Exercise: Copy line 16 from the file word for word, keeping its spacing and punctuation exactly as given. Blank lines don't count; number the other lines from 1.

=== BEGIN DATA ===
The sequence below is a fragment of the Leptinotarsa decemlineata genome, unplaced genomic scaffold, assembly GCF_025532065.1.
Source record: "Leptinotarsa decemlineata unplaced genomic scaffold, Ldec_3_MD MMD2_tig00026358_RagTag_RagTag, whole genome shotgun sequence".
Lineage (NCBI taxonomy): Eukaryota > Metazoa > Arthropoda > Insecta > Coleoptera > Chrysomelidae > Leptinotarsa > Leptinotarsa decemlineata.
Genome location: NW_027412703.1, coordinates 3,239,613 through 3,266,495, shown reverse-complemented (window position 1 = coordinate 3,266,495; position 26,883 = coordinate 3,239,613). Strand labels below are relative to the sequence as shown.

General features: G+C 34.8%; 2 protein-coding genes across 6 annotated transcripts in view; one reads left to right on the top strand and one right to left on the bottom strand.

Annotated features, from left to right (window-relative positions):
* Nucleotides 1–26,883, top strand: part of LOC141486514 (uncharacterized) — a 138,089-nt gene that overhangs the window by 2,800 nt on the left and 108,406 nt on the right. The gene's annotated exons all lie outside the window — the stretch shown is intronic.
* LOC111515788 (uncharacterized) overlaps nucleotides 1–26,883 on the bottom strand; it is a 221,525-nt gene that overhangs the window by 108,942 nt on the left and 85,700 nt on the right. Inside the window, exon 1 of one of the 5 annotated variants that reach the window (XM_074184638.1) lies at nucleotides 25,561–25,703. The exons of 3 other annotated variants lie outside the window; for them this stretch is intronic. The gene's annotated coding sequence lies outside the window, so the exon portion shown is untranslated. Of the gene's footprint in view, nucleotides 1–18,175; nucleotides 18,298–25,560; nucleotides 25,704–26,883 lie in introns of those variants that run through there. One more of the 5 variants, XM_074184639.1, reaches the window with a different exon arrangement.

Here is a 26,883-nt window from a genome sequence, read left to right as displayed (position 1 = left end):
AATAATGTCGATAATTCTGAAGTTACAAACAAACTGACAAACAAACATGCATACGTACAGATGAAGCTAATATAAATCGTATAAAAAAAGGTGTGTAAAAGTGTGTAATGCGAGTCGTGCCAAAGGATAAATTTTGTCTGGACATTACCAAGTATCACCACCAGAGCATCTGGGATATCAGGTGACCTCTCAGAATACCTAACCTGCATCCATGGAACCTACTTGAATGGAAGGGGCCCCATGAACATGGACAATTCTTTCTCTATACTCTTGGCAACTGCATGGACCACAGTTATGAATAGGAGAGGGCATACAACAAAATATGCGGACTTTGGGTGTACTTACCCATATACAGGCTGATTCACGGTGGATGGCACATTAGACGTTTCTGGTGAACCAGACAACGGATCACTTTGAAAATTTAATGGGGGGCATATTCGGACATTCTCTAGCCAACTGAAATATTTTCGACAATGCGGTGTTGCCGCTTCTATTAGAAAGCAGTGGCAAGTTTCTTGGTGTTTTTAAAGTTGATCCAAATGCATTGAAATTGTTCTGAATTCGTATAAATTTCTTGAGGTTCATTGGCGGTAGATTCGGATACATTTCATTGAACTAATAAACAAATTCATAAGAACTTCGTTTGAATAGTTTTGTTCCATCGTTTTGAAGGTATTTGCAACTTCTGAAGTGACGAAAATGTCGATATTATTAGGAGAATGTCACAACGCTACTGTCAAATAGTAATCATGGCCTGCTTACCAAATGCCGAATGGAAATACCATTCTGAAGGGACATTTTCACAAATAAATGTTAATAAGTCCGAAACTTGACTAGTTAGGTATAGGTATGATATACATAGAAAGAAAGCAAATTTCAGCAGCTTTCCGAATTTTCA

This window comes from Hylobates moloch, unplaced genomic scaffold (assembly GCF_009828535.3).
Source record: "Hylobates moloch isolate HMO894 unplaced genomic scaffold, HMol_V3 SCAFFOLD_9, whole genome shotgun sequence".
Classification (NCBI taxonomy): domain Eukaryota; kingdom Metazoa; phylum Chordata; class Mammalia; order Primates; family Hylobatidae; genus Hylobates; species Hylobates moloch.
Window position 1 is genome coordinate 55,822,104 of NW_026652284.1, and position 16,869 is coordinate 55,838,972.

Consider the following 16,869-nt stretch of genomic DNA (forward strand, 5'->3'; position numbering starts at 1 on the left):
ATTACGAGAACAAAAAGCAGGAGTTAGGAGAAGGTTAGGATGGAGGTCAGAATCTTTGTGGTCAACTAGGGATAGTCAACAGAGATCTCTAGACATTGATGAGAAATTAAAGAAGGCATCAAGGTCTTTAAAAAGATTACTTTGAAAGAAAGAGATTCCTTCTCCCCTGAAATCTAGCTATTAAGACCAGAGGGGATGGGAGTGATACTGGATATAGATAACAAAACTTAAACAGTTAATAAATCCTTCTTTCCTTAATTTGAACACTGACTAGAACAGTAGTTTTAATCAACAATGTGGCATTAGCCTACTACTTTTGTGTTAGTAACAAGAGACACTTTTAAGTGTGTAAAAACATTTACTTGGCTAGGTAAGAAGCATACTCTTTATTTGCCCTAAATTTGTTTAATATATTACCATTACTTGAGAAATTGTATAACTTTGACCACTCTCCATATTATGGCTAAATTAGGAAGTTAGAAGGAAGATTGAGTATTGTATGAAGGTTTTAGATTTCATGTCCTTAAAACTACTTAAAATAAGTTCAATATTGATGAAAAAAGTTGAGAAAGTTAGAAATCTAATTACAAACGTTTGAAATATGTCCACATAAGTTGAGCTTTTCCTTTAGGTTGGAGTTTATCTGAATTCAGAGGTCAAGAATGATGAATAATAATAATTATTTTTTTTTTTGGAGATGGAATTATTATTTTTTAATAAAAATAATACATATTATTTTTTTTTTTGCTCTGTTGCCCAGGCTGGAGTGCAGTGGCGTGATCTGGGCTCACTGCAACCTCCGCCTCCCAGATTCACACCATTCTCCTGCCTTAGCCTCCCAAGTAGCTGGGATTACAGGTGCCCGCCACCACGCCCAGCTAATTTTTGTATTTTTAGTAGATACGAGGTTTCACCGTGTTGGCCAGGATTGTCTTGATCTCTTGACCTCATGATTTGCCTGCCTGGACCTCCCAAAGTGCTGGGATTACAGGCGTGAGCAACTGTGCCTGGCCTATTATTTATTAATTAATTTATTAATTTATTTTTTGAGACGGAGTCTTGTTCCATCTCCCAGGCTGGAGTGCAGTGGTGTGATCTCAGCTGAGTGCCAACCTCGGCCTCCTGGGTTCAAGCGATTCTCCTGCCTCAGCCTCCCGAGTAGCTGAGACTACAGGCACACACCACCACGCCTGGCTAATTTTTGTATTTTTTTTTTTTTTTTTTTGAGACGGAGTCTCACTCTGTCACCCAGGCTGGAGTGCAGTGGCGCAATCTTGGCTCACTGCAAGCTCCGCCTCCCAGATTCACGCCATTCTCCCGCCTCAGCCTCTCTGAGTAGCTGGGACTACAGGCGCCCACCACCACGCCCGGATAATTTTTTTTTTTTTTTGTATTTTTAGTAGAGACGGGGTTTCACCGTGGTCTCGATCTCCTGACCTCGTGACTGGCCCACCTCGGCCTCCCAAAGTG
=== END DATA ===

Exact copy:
ATTACGAGAACAAAAAGCAGGAGTTAGGAGAAGGTTAGGATGGAGGTCAGAATCTTTGTGGTCAACTAGGGATAGTCAACAGAGATCTCTAGACATTGATGAGAAATTAAAGAAGGCATCAAGGTCTTTAAAAAGATTACTTTGAAAGAAAGAGATTCCTTCTCCCCTGAAATCTAGCTATTAAGACCAGAGGGGATGGGAGTGATACTGGATATAGATAACAAAACTTAAACAGTTAATAAATCCTTCTTTCCTTAATTTGAACACTGACTAGAACAGTAGTTTTAATCAACAATGTGGCATTAGCCTACTACTTTTGTGTTAGTAACAAGAGACACTTTTAAGTGTGTAAAAACATTTACTTGGCTAGGTAAGAAGCATACTCTTTATTTGCCCTAAATTTGTTTAATATATTACCATTACTTGAGAAATTGTATAACTTTGACCACTCTCCATATTATGGCTAAATTAGGAAGTTAGAAGGAAGATTGAGTATTGTATGAAGGTTTTAGATTTCATGTCCTTAAAACTACTTAAAATAAGTTCAATATTGATGAAAAAAGTTGAGAAAGTTAGAAATCTAATTACAAACGTTTGAAATATGTCCACATAAGTTGAGCTTTTCCTTTAGGTTGGAGTTTATCTGAATTCAGAGGTCAAGAATGATGAATAATAATAATTATTTTTTTTTTTGGAGATGGAATTATTATTTTTTAATAAAAATAATACATATTATTTTTTTTTTTGCTCTGTTGCCCAGGCTGGAGTGCAGTGGCGTGATCTGGGCTCACTGCAACCTCCGCCTCCCAGATTCACACCATTCTCCTGCCTTAGCCTCCCAAGTAGCTGGGATTACAGGTGCCCGCCACCACGCCCAGCTAATTTTTGTATTTTTAGTAGATACGAGGTTTCACCGTGTTGGCCAGGATTGTCTTGATCTCTTGACCTCATGATTTGCCTGCCTGGACCTCCCAAAGTGCTGGGATTACAGGCGTGAGCAACTGTGCCTGGCCTATTATTTATTAATTAATTTATTAATTTATTTTTTGAGACGGAGTCTTGTTCCATCTCCCAGGCTGGAGTGCAGTGGTGTGATCTCAGCTGAGTGCCAACCTCGGCCTCCTGGGTTCAAGCGATTCTCCTGCCTCAGCCTCCCGAGTAGCTGAGACTACAGGCACACACCACCACGCCTGGCTAATTTTTGTATTTTTTTTTTTTTTTTTTTGAGACGGAGTCTCACTCTGTCACCCAGGCTGGAGTGCAGTGGCGCAATCTTGGCTCACTGCAAGCTCCGCCTCCCAGATTCACGCCATTCTCCCGCCTCAGCCTCTCTGAGTAGCTGGGACTACAGGCGCCCACCACCACGCCCGGATAATTTTTTTTTTTTTTTGTATTTTTAGTAGAGACGGGGTTTCACCGTGGTCTCGATCTCCTGACCTCGTGACTGGCCCACCTCGGCCTCCCAAAGTG